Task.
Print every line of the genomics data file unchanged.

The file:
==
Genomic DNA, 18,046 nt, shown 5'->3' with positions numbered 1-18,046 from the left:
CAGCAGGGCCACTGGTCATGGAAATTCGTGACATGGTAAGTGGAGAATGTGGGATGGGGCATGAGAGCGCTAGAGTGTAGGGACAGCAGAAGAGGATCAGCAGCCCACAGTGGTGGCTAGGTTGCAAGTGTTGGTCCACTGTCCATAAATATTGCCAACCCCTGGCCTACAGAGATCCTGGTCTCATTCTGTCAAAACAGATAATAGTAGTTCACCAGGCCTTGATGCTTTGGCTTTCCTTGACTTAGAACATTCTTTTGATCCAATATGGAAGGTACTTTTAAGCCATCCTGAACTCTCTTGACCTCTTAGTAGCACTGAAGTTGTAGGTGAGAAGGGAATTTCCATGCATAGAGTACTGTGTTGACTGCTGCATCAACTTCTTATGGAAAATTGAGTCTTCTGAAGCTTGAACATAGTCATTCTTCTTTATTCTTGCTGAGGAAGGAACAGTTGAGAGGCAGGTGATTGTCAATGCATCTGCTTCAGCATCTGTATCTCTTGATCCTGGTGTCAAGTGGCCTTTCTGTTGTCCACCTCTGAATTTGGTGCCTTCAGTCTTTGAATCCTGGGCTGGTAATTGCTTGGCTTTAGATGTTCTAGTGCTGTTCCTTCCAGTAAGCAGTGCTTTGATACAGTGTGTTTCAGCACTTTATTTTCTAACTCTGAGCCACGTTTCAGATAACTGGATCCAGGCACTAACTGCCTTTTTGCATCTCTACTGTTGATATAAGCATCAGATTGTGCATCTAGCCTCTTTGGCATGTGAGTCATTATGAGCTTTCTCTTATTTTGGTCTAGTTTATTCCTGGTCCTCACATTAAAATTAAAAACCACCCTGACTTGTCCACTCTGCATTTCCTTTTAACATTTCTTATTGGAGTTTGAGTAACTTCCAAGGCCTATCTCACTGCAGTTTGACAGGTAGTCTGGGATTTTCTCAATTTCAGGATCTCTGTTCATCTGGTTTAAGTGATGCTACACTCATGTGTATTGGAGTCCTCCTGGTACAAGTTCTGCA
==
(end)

Genomic DNA, 18,046 nt, shown 5'->3' with positions numbered 1-18,046 from the left:
CAGCAGGGCCACTGGTCATGGAAATTCGTGACATGGTAAGTGGAGAATGTGGGATGGGGCATGAGAGCGCTAGAGTGTAGGGACAGCAGAAGAGGATCAGCAGCCCACAGTGGTGGCTAGGTTGCAAGTGTTGGTCCACTGTCCATAAATATTGCCAACCCCTGGCCTACAGAGATCCTGGTCTCATTCTGTCAAAACAGATAATAGTAGTTCACCAGGCCTTGATGCTTTGGCTTTCCTTGACTTAGAACATTCTTTTGATCCAATATGGAAGGTACTTTTAAGCCATCCTGAACTCTCTTGACCTCTTAGTAGCACTGAAGTTGTAGGTGAGAAGGGAATTTCCATGCATAGAGTACTGTGTTGACTGCTGCATCAACTTCTTATGGAAAATTGAGTCTTCTGAAGCTTGAACATAGTCATTCTTCTTTATTCTTGCTGAGGAAGGAACAGTTGAGAGGCAGGTGATTGTCAATGCATCTGCTTCAGCATCTGTATCTCTTGATCCTGGTGTCAAGTGGCCTTTCTGTTGTCCACCTCTGAATTTGGTGCCTTCAGTCTTTGAATCCTGGGCTGGTAATTGCTTGGCTTTAGATGTTCTAGTGCTGTTCCTTCCAGTAAGCAGTGCTTTGATACAGTGTGTTTCAGCACTTTATTTTCTAACTCTGAGCCACGTTTCAGATAACTGGATCCAGGCACTAACTGCCTTTTTGCATCTCTACTGTTGATATAAGCATCAGATTGTGCATCTAGCCTCTTTGGCATGTGAGTCATTATGAGCTTTCTCTTATTTTGGTCTAGTTTATTCCTGGTCCTCACATTAAAATTAAAAACCACCCTGACTTGTCCACTCTGCATTTCCTTTTAACATTTCTTATTGGAGTTTGAGTAACTTCCAAGGCCTATCTCACTGCAGTTTGACAGGTAGTCTGGGATTTTCTCAATTTCAGGATCTCTGTTCATCTGGTTTAAGTGATGCTACACTCATGTGTATTGGAGTCCTCCTGGTACAAGTTCTGCA